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I am a Denver-based writer, travel lover, and author of The Drive North and Destination Paranormal. I have several other books in the works, including fiction.

The Search for Molokai’s Crumple Horned Snorkak

A Crumple Horned Snorkak? I thought, Isn’t that a fictional animal from the Harry Potter books? No, not a Crumple Horned Snorkak, I was corrected in response to me repeating the name aloud, a Bristle-Thighed Curlew. “A Bristle-Thighed what?” I asked. “Is it original recipe or extra crispy?” I couldn’t believe what I was hearing. Certainly the bird nerds were making it up to mess with me.

I was riding shotgun on a bird watching tour of Molokai, Hawaii. I have no true interest in birds since my eyes are not good enough to tell the difference between them from afar, but since Molokai is apparently a birders paradise I figured I’d give the tour a try. No sooner did I say yes, though, than I found myself standing at the edge of a water treatment facility pond.

Yes, I was standing at the edge of what could just as easily be called a “poop pool.”

Bunches of birds were flying into and out of two pools. They seemed to quite enjoy themselves, too. Our bird guide, Arleone Dibben-Young, a silver-haired woman wearing a loose t-shirt and black spandex shorts, was as giddy as a child on Christmas morning. She bounced in her boots, looked through her bionculars, and pointed to all of the different birds while spouting off their names.

There was a ruddy coot this and a blue herron something, and another one that I could only remember by her description – a penguin on stilts.

The Ae’o, also known as the Hawaiian Stilt, was easily recognizeable by the little penguin body on some short flamingo-like legs. And at the end of the day, it was one of only two birds I could pick out of the crowd; the other was a blue herron snorter-tottle-fizz-fuzz, or so I thought I heard it pronounced. The name continues to escape me, lost somewhere in the related jumble of Arleone’s infinite knowledge of birds, but I remember it because we compared the large bird to a little Danny DeVito penguin from the old Batman Returns movie.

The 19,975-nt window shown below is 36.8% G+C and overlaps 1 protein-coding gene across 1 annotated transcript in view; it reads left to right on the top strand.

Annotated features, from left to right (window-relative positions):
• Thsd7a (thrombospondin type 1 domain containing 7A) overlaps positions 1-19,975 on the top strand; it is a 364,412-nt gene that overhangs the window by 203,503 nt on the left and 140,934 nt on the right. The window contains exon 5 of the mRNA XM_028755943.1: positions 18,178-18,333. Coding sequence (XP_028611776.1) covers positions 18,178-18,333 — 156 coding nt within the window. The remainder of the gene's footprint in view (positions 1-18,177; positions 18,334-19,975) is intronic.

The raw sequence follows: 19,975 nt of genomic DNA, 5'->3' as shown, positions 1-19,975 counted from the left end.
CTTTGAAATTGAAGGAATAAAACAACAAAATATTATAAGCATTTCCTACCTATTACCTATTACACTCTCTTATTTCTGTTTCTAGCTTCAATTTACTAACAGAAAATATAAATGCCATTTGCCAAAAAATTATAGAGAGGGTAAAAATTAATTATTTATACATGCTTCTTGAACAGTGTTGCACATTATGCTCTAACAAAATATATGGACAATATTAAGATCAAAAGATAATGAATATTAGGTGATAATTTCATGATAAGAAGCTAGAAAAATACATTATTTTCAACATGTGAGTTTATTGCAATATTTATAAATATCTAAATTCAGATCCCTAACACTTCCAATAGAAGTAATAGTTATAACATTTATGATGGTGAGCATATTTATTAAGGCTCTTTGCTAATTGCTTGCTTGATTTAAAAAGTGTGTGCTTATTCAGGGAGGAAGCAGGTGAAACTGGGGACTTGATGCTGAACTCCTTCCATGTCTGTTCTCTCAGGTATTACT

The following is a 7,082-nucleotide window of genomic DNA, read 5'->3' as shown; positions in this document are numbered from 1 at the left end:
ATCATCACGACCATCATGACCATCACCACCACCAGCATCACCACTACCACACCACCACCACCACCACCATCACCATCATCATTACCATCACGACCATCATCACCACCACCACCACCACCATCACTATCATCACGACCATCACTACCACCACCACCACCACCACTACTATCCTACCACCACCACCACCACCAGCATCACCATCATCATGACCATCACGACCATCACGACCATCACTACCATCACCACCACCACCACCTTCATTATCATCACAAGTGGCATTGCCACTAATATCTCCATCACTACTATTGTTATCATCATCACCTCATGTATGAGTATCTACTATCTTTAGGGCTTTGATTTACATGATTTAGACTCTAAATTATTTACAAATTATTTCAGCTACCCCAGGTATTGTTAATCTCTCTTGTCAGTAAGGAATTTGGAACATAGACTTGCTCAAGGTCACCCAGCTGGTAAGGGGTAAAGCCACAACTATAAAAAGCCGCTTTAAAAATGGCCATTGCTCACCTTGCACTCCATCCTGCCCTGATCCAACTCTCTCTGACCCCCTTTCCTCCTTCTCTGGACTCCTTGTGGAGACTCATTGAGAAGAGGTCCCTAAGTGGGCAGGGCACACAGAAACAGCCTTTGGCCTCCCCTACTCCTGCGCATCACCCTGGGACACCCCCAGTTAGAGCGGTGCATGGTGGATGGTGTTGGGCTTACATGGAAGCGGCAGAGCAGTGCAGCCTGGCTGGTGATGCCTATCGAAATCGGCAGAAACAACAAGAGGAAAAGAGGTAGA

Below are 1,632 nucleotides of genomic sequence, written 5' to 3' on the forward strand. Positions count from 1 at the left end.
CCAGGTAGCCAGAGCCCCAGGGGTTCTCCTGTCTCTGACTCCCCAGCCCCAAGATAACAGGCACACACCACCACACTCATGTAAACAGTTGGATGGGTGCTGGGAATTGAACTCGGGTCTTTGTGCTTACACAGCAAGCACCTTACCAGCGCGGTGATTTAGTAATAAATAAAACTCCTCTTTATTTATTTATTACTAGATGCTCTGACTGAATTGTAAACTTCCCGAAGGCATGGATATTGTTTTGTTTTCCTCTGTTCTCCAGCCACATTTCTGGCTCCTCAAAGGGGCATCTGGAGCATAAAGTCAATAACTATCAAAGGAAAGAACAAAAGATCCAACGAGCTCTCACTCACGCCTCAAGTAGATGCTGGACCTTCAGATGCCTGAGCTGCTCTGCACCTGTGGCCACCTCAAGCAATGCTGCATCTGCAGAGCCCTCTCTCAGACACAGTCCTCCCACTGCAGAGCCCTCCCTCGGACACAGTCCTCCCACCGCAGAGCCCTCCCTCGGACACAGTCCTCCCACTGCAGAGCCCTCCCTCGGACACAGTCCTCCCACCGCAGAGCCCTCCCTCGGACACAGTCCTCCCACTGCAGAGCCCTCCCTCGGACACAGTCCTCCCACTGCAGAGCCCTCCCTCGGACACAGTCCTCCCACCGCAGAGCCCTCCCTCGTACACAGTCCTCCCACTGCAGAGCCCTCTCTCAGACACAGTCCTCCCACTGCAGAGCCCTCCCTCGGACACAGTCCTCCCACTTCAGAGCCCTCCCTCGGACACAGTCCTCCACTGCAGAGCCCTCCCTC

After stopping at a second wastewater treatment facility, trudging out along Molokai’s shoreline during low tide, and cruising past a few other locations, I shrugged happily knowing that I could recognize at least two more species of birds than I could when I woke up in the morning. As far as I was concerned, the day was a mind-blurring success since, beyond the basics – a robin, a cardinal, a duck, or a swan – all birds were essentially the same for me. But it was clear that I was obliviously mistaken and narrow-minded, looking for distinctions that would appear more like those between an elephant and a squirrel.

One bird was still missing, though. But I believed it was no more real than the mythical Crumple Horned Snorkak from the Harry Potter books. There was just no way in my mind that someone would look at a bird’s drumstick and name it a Bristle-Thighed Curlew. But the bird nerd in our Molokai Visitors Association trip didn’t want to leave the island without making one last attempt to find it.

I opted to spend the day Molokai-style – lounging at the hotel enjoying the great views of the neighboring island, Lanai, and the ocean, and saying I’d get to some project another time.

“Isn’t that the bird she was looking for?” asked Julie-Ann Bicoy, our Molokai Visitors Association organizer. Casually looking up from my hamburger, I glanced to where she was pointing and shrugged. All I could see were rocks in the Pacific Ocean’s low tide. There was no curlew in site. And as a matter of fact, I didn’t believe there ever was; Julie was in on the joke now, too.

Shannon came trotting into the restaurant, smiling and happy after a morning of Molokai fun.

“Julie thinks she sees your bird over there on the rocks,” I thumbed over my shoulder while chomping on another bite of my burger.

“What? Where?” Shannon was too excited. I was still in disbelief. But looking through her camera lense, she was next to positive that was her bird. Finally she saw it. I didn’t buy it, that thing has to have one hell of an invisibility cloak if I couldn’t see it on the rocks thirty feet away, but I was willing to give her the benefit of the doubt.

And besides, the joke was getting old.

In the end I was willing to admit that a Bristle-Thighed Curlew did exist – even though I truly didn’t buy it – if they would meet me halfway and stop leading me on. It was a silent truce of sorts. Or at least that’s how I justified it to myself, still not believing the curlew was any more real than the elusive Crumple Horned Snorkak, since I did not discuss the treaty with anyone else.

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